by Mitch Kokai
Senior Political Analyst, John Locke Foundation
James Pethokoukis has read recent claims that America’s exceptional growth in years past, aligned with the larger trend of unprecedented Western industrial growth, can be traced to a “series of random, one-off technological innovations” unlikely to be repeated. Pethokoukis explains for National Review Online readers why he’s not buying into that pessimistic assessment.
If treated as premonishment rather than predestination, [the] argument should motivate. America isn’t entitled to ever-increasing prosperity, after all, or to keep getting richer as fast as it used to. What we do matters. The quality of economic policy matters. A 2013 study from economists John Dawson and John Seater, for instance, estimates that the past 50 years of federal regulations have reduced real U.S. GDP growth by roughly two percentage points a year on average, from 5 percent to 3 percent. That is, “GDP at the end of 2011 would have been $53.9 trillion instead of $15.1 trillion if regulation had remained at its 1949 level,” the authors conclude. If America were that rich it might even be able to afford Obamacare. And with the economy of 2080 in 2013, we might even have those flying cars.
Going forward, it will take smarter tax, regulation, health, infrastructure, and education policy for America to grow as fast as it did in the past, or even close. America is getting older; labor-force growth is slowing. In designing policy, we should assume the recent productivity slowdown is a problem rather than a pause.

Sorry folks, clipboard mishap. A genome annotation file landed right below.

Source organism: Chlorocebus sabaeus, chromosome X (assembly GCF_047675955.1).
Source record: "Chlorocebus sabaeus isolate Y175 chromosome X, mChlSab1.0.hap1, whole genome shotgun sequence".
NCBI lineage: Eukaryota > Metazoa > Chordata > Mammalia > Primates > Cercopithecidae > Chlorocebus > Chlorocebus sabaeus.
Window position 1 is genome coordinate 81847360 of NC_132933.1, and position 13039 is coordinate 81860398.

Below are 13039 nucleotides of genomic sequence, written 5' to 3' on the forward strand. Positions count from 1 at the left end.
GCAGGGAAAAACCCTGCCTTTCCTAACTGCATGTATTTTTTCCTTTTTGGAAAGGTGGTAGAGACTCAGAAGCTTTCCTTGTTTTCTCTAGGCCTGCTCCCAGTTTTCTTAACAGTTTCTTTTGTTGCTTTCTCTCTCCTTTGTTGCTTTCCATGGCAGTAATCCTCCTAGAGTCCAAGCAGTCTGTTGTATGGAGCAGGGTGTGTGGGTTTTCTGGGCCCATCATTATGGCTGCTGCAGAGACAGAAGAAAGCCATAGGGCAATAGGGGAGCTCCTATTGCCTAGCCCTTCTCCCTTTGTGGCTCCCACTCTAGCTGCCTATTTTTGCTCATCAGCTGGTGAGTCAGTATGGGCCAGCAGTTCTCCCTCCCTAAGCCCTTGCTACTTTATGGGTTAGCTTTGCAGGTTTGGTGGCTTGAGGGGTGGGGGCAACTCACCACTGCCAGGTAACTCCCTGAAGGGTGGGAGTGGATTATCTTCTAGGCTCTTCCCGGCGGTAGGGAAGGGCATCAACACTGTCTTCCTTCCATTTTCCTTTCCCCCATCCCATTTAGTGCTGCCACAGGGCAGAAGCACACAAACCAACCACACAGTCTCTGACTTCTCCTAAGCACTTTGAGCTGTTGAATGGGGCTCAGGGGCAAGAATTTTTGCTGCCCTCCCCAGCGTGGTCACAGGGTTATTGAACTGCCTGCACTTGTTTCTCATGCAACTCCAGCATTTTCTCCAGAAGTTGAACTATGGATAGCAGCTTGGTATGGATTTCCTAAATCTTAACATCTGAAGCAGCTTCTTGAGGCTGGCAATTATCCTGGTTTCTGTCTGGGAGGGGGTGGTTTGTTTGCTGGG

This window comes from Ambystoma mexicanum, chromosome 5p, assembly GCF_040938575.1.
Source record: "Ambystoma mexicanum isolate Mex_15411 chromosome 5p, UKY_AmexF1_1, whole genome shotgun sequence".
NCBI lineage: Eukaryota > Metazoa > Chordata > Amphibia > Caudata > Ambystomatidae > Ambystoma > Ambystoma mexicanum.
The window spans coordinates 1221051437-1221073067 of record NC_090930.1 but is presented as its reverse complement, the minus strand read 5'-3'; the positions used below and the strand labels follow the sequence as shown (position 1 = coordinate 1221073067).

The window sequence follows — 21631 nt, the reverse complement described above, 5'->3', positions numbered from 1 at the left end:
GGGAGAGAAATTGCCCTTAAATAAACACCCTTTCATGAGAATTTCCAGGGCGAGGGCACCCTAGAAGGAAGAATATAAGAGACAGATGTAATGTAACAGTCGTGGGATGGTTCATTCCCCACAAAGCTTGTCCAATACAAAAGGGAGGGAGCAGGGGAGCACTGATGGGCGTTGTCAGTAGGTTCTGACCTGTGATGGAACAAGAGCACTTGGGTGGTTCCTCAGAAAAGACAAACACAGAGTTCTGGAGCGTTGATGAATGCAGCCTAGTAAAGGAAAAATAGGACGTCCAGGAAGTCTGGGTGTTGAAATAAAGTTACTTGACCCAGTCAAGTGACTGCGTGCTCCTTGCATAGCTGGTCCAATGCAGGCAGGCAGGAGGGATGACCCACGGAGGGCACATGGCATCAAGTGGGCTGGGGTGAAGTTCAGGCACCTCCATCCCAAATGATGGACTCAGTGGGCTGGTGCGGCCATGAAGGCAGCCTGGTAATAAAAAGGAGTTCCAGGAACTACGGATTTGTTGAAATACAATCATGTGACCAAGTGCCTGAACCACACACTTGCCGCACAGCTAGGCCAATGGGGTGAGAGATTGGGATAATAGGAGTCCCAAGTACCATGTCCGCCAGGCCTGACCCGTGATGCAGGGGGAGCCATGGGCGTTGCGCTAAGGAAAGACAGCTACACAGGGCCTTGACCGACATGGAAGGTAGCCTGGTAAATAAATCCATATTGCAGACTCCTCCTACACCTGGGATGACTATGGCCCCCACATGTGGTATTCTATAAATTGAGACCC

It probably isn’t, though. Who wants to bet against another incredible wave of game-changing innovation — genetics, robotics, nanotech, artificial intelligence — not to mention better use of the current IT revolution? What’s more, as Asia and Africa catch up to the West, we’ll have billions of additional educated minds coming on line ready to invent and innovate — as long as societies are open to accepting those innovations and the creative destruction they bring.
And it’s that last point that “The Blip” fails to grasp when it urges a focus shift to wealth inequality from wealth creation. Consider: Maybe the Industrial Revolution didn’t just randomly happen, with America fortuitously emerging at roughly the same time, able to exploit its technological fruits. Maybe starting in the mid 1700s, the Dutch and the English and then, most completely, Americans started thinking and acting differently toward innovators and the commerce class.
The West, as economist Deirdre McCloskey puts it, started treating “marketeers and inventors as having some dignity and liberty. . . . This contrasted with the earlier mentality, still admired on the left, that treats each act of innovation as an occasion to go looking for its victims. Victims there were, but they were greatly outnumbered by winners.”
America’s ideals drove our success, not the other way around. And as long as we don’t forget or abandon that formula, the American experiment should be in no danger of demise.